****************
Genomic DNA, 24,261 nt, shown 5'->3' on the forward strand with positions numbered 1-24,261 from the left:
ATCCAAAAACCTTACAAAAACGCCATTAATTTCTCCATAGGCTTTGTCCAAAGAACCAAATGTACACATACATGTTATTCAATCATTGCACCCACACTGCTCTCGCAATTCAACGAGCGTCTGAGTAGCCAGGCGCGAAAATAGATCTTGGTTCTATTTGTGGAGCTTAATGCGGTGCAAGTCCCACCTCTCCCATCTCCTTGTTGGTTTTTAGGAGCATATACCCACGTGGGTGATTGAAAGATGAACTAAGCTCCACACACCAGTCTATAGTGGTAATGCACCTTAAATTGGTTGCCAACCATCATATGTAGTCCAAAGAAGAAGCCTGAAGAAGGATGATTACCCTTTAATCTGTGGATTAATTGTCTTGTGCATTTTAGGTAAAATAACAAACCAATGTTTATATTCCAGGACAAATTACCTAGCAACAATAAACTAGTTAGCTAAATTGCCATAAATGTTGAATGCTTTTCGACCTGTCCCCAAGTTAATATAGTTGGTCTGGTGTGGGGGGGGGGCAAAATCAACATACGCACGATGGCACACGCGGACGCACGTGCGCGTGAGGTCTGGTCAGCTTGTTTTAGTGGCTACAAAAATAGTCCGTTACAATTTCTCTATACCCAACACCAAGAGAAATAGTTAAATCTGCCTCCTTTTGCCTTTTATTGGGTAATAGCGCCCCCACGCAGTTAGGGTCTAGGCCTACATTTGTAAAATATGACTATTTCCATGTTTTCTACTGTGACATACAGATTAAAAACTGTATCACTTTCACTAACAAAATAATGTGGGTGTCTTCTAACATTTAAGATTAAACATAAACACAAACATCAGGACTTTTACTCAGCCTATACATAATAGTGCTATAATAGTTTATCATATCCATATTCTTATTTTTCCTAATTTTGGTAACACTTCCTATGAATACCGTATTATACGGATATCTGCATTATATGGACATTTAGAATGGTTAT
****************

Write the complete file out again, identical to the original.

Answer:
Genomic DNA, 24,261 nt, shown 5'->3' on the forward strand with positions numbered 1-24,261 from the left:
ATCCAAAAACCTTACAAAAACGCCATTAATTTCTCCATAGGCTTTGTCCAAAGAACCAAATGTACACATACATGTTATTCAATCATTGCACCCACACTGCTCTCGCAATTCAACGAGCGTCTGAGTAGCCAGGCGCGAAAATAGATCTTGGTTCTATTTGTGGAGCTTAATGCGGTGCAAGTCCCACCTCTCCCATCTCCTTGTTGGTTTTTAGGAGCATATACCCACGTGGGTGATTGAAAGATGAACTAAGCTCCACACACCAGTCTATAGTGGTAATGCACCTTAAATTGGTTGCCAACCATCATATGTAGTCCAAAGAAGAAGCCTGAAGAAGGATGATTACCCTTTAATCTGTGGATTAATTGTCTTGTGCATTTTAGGTAAAATAACAAACCAATGTTTATATTCCAGGACAAATTACCTAGCAACAATAAACTAGTTAGCTAAATTGCCATAAATGTTGAATGCTTTTCGACCTGTCCCCAAGTTAATATAGTTGGTCTGGTGTGGGGGGGGGGCAAAATCAACATACGCACGATGGCACACGCGGACGCACGTGCGCGTGAGGTCTGGTCAGCTTGTTTTAGTGGCTACAAAAATAGTCCGTTACAATTTCTCTATACCCAACACCAAGAGAAATAGTTAAATCTGCCTCCTTTTGCCTTTTATTGGGTAATAGCGCCCCCACGCAGTTAGGGTCTAGGCCTACATTTGTAAAATATGACTATTTCCATGTTTTCTACTGTGACATACAGATTAAAAACTGTATCACTTTCACTAACAAAATAATGTGGGTGTCTTCTAACATTTAAGATTAAACATAAACACAAACATCAGGACTTTTACTCAGCCTATACATAATAGTGCTATAATAGTTTATCATATCCATATTCTTATTTTTCCTAATTTTGGTAACACTTCCTATGAATACCGTATTATACGGATATCTGCATTATATGGACATTTAGAATGGTTAT